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Indian gov bans bulk texts as workers flee Bangalore

North-easterners panicked by rumours of violence

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The Indian government has been forced to ban the sending of bulk SMS text messages over concerns migrant workers from the nation's north-east will be targeted by Muslims.

Violent clashes in the state of Assam between the indigenous Bodo community and Muslim settlers from Bangladesh have left scores dead and displaced hundreds of thousands in the north-east corner of India over the past month.

However, over the past few days it emerged that hoax messages were being sent out en masse across the country, warning that north-easterners were being beaten and killed in other parts of India including Bangalore, Hyderabad and Mumbai.

Unsurprisingly the texts went viral, apparently leading to thousands trying to flee back to Assam and neighbouring areas.

However, analysts weren't too worried about any knock-on effect harming output in the IT centre of Bangalore.

Forrester analyst Katyayan Gupta told The Reg that the cause of the migration would likely be tackled within the next few days and that even if the situation lasted longer, there are enough staff to keep operations going.

"The tech industry in Bangalore generally has strong bench strength, so they can call upon these employees if there is any immediate resource crunch," he added.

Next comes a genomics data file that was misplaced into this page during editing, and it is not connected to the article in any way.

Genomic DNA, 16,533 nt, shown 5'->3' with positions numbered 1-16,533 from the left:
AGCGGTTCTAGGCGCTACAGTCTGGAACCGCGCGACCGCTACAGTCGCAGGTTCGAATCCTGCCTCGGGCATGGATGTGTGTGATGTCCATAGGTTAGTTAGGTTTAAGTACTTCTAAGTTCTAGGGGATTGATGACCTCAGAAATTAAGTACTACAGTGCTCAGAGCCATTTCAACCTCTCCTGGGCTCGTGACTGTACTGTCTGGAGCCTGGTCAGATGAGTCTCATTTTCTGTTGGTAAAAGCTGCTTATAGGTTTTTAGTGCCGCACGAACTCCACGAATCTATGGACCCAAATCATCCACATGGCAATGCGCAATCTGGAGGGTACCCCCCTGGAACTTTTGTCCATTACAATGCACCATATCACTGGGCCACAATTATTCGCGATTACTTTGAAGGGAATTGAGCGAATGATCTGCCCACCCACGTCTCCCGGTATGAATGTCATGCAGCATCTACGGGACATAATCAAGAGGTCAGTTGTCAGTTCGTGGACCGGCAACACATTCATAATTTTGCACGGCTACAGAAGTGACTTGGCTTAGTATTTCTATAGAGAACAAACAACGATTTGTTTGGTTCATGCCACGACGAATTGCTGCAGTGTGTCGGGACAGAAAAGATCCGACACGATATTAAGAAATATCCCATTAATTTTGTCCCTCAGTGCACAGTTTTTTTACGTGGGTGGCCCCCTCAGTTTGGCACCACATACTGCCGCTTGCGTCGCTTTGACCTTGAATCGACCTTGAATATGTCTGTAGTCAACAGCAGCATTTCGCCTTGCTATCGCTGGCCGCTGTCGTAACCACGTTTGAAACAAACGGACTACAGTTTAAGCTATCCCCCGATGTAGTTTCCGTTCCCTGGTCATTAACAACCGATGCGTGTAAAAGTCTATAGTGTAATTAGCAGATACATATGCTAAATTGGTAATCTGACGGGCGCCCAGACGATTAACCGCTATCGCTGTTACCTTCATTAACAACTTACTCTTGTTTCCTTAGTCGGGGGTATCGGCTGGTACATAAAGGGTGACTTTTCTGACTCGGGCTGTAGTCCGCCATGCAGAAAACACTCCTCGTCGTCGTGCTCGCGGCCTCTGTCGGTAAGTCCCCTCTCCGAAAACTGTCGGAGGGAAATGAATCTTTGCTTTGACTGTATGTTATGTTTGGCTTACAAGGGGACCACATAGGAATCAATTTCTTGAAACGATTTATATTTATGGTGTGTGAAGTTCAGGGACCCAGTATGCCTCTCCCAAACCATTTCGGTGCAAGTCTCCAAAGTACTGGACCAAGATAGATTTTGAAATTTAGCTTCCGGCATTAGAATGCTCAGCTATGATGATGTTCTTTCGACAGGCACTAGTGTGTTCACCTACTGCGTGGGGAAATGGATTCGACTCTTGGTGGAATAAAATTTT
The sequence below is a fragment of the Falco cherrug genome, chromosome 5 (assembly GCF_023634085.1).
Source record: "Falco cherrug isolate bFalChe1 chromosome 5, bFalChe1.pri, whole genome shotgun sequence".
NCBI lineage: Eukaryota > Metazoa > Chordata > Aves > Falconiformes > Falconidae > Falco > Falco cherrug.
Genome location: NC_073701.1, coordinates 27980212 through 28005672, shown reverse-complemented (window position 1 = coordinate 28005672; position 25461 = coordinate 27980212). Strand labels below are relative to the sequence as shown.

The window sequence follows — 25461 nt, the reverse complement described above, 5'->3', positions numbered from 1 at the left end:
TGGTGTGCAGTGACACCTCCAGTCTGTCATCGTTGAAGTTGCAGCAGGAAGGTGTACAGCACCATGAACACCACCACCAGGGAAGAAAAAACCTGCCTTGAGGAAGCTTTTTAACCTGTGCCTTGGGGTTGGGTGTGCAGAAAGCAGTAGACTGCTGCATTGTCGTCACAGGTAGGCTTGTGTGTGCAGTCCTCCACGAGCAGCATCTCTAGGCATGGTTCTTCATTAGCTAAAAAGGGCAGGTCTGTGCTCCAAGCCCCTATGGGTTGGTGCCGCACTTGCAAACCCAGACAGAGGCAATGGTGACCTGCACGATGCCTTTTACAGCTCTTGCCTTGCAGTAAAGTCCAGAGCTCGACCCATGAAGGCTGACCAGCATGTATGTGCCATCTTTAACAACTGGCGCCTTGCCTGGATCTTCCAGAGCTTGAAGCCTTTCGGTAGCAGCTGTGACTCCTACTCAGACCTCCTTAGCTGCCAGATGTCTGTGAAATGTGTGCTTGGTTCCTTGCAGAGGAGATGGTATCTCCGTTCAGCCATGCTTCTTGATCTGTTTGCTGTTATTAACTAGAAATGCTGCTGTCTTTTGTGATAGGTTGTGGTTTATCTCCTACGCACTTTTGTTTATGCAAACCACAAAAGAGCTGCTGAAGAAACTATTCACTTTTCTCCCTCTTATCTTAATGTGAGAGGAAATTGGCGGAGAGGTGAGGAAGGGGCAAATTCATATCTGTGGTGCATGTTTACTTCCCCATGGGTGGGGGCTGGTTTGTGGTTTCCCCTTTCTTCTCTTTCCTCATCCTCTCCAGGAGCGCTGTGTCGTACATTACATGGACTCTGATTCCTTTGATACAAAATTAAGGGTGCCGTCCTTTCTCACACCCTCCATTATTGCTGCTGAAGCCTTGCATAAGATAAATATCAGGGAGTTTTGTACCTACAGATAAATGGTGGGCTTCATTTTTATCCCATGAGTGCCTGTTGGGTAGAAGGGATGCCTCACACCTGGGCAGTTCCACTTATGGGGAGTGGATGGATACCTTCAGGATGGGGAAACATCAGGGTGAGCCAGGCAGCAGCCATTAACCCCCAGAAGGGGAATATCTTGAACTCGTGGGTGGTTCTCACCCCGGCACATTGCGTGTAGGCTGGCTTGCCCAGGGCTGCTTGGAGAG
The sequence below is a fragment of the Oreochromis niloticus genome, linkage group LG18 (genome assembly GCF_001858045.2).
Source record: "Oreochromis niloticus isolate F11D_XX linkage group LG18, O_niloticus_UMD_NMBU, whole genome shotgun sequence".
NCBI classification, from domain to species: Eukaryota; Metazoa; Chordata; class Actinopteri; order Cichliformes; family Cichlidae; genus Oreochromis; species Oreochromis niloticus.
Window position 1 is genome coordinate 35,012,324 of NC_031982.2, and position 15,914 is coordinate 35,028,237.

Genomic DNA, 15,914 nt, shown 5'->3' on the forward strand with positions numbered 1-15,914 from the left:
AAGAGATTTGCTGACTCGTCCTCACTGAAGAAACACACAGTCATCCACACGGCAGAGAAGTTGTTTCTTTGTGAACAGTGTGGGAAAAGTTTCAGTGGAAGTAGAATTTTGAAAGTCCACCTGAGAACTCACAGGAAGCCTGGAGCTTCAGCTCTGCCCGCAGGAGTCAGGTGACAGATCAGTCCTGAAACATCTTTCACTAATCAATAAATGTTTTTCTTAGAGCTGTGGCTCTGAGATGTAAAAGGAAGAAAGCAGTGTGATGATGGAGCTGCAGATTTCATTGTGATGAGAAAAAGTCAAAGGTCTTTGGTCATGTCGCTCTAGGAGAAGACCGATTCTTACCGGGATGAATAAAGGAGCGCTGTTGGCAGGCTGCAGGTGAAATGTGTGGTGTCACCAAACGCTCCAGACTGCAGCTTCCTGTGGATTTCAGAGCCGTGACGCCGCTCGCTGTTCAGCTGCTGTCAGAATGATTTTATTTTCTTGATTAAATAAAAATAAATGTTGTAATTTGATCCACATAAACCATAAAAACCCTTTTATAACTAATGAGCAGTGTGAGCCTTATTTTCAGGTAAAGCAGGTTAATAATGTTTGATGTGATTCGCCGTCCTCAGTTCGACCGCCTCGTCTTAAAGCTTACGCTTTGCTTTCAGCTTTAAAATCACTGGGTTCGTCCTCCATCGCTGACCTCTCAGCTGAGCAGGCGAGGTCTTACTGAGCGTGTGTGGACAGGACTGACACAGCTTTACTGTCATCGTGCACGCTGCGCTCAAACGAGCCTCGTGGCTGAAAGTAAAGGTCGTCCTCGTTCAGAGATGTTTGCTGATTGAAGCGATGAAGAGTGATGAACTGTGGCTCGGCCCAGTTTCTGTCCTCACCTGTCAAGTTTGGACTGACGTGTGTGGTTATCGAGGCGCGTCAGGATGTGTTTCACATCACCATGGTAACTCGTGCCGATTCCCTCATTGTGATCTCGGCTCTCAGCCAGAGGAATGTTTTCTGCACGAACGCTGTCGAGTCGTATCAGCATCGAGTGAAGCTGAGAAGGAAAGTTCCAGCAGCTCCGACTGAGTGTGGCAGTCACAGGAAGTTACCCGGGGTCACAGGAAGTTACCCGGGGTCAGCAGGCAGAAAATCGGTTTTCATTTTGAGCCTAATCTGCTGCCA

Indian prime minister Manmohan Singh appealed for calm in a bid to prevent further sectarian violence.

“The north east of our country is a sensitive region but I’d like to say that whatever may have happened … should not be used as an occasion to fan rumours, to create an environment in other parts of the country that people in the north east feel insecure,” he told Parliament.

"What is at stake is the unity and integrity of our country. What is at stake is communal harmony. If there are any miscreants or people fanning these rumours they should be brought to book.”

The bulk text ban is set to stay in effect for a fortnight.

Although many in the world’s second most populous nation live below the poverty line, over 50 per cent of households own a mobile – more than do an indoor toilet.

However, the current text-related crisis comes at a rather inopportune time for the government, just after it unveiled its 70bn rupee (£800m) A Mobile In Every Hand scheme to provide phones to six million of the poorest households. ®

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